It’s well documented that the Ben Franklin Parkway serves the Philadelphia art and art history community as a sort of Calder Way. While it never quite achieved its intended Champs-Élysées status, the Parkway is nevertheless Philadelphia’s axis of art, bookended by—and centered on—the larger-than-life sculptures from three generations of the same family. Alexander Milne Calder’s masterwork William Penn is only the largest of hundreds of his sculptures adorning City Hall; his son Alexander Stirling Calder’s Swann Fountain frames the view of City Hall from Logan Circle in shades of summer mist. At the opposite end of the Parkway hangs Ghost, the mobile in the Philadelphia Museum of Art’s Great Stair Hall produced by the grandson, Alexander “Sandy” Calder. It’s one of only two mobiles on permanent display in Philadelphia by a native son who transformed modern sculpture. The other, White Cascade, not only dwarfs Ghost—it dwarfs all other mobiles. But you’d never know the largest mobile sculpture in the world is in Philadelphia unless you had a reason to go through security and enter the Federal Reserve Bank of Philadelphia.
The Philly Fed opened in 1976 amidst the Bicentennial hoopla on Independence Mall with a design from a young EwingCole firm and consulting from Pietro Belluschi, an encore collaboration of the same team that produced the Rohm and Haas Building two blocks over a decade before. The Philadelphia Redevelopment Authority’s Percent for Art program blessed the Federal Reserve Bank with two epochal sculptures: Beverly Pepper’s Phaedrus, visible on the north side of the building’s exterior next to WHYY, and Sandy Calder’s White Cascade, hanging from the skylight of the Fed’s eight-story, 130′ Eastburn Court. The Calder was especially a victory for Belluschi, who’d wanted a Calder mobile for the lobby of his landmark circa-1948 Equitable Building in Portland, Oregon, but was shot down because the building’s developer disliked mobiles. Instead, Belluschi painted his own Calder-inspired mural.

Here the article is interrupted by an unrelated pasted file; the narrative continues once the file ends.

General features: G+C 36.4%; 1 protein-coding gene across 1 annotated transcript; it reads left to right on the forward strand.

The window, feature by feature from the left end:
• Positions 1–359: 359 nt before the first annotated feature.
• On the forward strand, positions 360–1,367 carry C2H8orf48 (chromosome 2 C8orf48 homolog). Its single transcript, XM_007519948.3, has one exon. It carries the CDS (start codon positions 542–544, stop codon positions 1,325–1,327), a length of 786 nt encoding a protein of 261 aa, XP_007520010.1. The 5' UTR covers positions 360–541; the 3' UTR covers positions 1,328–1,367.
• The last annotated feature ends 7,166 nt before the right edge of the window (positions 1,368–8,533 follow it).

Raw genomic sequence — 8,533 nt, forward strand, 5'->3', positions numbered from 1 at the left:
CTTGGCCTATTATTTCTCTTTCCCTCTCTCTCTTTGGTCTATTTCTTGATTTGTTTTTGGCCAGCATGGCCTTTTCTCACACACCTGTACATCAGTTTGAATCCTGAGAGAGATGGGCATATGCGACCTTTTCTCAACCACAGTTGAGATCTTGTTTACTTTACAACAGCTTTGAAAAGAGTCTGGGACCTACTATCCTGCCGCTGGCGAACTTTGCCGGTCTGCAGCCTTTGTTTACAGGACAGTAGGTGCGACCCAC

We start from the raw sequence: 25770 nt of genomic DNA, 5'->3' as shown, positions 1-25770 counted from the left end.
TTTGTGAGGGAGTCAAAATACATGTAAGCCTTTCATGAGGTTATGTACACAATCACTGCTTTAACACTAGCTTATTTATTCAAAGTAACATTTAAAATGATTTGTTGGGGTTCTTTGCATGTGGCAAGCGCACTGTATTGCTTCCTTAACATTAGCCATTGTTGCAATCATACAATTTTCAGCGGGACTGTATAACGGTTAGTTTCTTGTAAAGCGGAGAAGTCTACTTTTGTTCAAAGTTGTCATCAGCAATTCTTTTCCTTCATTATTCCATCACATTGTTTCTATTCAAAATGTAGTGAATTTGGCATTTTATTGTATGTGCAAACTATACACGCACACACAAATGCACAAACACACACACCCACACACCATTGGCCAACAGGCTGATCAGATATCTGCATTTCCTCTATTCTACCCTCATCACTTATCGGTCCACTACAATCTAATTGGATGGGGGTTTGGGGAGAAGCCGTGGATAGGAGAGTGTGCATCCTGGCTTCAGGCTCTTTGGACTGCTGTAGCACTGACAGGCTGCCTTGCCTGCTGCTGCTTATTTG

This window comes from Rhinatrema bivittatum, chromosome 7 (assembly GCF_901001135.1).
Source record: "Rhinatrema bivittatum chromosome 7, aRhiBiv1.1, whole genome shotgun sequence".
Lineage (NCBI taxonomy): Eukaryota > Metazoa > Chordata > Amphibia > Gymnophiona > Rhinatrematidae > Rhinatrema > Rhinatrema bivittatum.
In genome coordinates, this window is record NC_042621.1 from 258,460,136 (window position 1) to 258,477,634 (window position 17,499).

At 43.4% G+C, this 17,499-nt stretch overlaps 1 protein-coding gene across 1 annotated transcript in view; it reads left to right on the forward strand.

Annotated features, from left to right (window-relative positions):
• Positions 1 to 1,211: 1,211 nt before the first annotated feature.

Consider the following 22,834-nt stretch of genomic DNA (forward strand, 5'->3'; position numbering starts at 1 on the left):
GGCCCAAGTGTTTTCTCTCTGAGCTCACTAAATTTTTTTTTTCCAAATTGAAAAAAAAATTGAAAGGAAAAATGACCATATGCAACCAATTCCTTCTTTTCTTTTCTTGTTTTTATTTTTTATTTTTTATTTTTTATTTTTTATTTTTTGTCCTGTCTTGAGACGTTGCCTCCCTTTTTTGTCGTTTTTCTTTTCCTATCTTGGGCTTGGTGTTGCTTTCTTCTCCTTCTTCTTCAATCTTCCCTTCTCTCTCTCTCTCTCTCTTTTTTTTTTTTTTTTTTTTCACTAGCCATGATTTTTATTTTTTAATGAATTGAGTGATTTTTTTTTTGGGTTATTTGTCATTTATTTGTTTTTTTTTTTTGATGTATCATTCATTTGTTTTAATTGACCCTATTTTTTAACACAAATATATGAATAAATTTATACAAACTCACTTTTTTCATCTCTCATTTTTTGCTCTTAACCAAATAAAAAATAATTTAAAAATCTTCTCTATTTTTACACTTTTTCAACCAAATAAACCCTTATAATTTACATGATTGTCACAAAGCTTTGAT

Composed of stainless steel rods and 14 white aluminum discs, White Cascade measures 100′ from top to bottom, and 60′ across at its widest. With an electric motor mounted to the atrium’s ceiling, it rotates on a radius of 32.5′ so slowly it’s imperceptible. Including the motor, the mobile weighs roughly 10 tons. (For comparison, Pepper’s stationary steel Phaedrus weighs 12 tons.) A smaller, working (and non-motorized) model of the mobile was also bought by the Fed, and hangs from the ceiling on the third floor.
Its sheer size made White Cascade double as a sort of capstone for Calder’s career. Installed over two days in May 1976, Calder lived to see the dedication of one of his last works of art before passing away on November 11, 1976. That same year, he designed his final work of art, the 76′ Untitled (his largest non-motorized mobile), installed in the National Gallery of Art in 1977.
While you can’t just walk into the Federal Reserve Bank off the street, you can visit Money in Motion, the Fed’s permanent exhibit on money, banking, and America’s financial history. Enter off of Sixth Street (across from the National Constitution Center) and be prepared to go through airport-style security. Once you’re on the inside, to view Calder’s White Cascade, just look up. You won’t miss it.
A career retrospective titled “Calder and Abstraction: From Avant-Garde to Iconic” is on view through July 27 at the Los Angeles County Museum of Art. The exhibition was curated by architect Frank Gehry, whose expansion of the Philadelphia Museum of Art officially goes on display there next Tuesday, July 1. Gehry’s expansion will renovate the Great Stair Hall, but it won’t touch Calder’s Ghost.
To launch a small gallery of White Cascade, click any of the images below.